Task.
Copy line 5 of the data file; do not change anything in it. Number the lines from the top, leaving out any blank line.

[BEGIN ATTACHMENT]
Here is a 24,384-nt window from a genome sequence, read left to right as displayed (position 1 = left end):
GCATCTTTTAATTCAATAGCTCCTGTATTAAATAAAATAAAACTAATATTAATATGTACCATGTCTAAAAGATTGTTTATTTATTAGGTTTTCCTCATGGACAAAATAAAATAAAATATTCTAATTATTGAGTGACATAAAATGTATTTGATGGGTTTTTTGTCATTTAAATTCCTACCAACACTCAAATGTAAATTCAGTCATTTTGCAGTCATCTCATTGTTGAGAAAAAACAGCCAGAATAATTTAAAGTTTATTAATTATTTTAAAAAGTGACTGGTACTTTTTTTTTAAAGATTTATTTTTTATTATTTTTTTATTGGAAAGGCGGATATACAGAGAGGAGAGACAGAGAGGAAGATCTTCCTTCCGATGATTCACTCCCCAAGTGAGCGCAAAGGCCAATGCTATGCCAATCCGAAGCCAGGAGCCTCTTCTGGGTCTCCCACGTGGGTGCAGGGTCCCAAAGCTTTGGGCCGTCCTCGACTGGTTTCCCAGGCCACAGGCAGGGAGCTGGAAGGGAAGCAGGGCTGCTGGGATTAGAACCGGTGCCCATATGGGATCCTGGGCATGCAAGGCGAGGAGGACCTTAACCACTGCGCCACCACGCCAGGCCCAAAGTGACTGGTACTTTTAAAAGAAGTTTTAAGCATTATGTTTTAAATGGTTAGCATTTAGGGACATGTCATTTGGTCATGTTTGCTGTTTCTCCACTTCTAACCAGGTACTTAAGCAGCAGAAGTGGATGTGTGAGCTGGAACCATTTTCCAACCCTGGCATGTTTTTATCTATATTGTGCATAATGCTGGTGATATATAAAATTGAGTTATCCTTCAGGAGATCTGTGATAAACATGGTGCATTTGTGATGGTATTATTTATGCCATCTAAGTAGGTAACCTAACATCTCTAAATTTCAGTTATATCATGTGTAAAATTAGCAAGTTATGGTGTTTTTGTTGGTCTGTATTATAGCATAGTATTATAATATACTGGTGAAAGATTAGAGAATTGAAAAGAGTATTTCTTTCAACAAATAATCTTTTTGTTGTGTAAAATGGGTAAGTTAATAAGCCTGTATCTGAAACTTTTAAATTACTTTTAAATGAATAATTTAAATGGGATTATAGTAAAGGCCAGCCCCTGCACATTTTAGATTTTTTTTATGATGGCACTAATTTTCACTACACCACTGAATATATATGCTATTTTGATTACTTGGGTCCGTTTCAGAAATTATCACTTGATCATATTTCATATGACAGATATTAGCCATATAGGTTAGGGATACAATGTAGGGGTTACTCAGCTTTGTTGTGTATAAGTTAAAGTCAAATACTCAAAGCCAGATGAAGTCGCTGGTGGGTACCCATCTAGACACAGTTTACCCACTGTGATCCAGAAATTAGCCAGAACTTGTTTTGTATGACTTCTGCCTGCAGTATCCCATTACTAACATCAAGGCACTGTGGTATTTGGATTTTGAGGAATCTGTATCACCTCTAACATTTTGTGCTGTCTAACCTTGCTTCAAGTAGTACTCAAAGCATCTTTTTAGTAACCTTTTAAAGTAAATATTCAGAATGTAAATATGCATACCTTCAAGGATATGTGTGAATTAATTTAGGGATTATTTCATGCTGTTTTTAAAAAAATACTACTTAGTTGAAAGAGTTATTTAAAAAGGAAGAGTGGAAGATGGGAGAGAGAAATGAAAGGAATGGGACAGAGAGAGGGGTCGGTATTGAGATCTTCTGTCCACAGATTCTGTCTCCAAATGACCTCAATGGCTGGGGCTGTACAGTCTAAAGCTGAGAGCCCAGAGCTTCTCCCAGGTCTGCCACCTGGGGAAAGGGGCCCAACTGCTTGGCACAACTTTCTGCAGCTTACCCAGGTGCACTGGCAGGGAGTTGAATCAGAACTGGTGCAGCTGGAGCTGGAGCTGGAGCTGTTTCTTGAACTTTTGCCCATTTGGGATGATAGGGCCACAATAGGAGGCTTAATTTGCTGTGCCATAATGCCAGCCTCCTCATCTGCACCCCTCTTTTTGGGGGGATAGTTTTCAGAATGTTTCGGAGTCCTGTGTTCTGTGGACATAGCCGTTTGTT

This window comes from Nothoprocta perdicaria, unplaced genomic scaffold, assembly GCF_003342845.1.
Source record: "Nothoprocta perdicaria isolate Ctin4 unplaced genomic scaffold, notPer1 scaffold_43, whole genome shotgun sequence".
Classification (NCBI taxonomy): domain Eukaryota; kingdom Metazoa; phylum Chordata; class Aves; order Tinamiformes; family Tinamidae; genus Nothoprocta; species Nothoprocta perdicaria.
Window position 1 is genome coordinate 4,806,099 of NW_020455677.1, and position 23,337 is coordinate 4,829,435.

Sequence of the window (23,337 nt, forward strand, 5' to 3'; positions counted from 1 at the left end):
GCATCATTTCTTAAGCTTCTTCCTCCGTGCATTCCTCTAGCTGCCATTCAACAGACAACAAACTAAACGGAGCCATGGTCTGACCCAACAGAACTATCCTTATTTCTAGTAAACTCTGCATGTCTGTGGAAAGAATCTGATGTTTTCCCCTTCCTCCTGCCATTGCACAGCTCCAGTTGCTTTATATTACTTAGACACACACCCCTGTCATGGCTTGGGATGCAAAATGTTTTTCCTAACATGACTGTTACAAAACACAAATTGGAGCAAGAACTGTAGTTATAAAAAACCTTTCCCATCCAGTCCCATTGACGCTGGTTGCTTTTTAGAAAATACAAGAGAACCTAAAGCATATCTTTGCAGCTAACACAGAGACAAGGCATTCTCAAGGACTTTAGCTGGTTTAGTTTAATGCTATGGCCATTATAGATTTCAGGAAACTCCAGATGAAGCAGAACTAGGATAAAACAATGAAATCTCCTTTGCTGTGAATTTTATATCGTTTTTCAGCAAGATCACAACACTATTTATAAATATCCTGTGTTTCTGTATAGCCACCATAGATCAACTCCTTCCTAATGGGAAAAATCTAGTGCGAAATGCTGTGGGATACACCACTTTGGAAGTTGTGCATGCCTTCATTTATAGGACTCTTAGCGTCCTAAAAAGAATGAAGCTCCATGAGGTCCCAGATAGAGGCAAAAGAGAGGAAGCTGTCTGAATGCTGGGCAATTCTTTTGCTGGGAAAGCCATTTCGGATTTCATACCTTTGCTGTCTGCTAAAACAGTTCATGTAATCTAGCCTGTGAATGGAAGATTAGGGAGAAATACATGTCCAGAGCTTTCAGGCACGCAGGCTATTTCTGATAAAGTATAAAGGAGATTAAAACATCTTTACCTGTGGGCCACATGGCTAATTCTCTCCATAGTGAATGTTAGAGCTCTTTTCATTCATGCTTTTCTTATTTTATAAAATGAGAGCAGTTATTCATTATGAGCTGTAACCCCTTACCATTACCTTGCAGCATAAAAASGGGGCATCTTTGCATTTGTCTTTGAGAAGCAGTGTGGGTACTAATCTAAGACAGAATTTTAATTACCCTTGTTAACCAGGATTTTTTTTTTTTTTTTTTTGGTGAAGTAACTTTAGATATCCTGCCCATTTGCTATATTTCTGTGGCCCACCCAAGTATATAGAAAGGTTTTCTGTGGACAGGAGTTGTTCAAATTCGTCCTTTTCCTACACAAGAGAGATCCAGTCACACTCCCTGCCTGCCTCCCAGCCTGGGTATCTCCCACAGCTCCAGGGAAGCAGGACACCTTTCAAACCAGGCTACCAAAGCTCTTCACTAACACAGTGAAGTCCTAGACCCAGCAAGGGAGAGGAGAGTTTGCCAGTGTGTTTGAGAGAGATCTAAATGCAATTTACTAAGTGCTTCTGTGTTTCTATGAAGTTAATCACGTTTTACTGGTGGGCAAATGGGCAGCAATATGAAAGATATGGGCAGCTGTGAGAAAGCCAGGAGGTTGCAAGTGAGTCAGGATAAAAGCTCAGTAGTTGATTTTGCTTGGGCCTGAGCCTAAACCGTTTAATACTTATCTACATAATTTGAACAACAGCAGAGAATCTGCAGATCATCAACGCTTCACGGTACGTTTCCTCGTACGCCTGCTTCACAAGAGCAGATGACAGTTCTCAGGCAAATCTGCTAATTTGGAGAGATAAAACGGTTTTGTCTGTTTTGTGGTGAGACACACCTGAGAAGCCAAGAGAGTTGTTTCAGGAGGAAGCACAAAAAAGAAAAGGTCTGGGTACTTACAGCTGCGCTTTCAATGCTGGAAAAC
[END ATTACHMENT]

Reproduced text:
Classification (NCBI taxonomy): domain Eukaryota; kingdom Metazoa; phylum Chordata; class Aves; order Tinamiformes; family Tinamidae; genus Nothoprocta; species Nothoprocta perdicaria.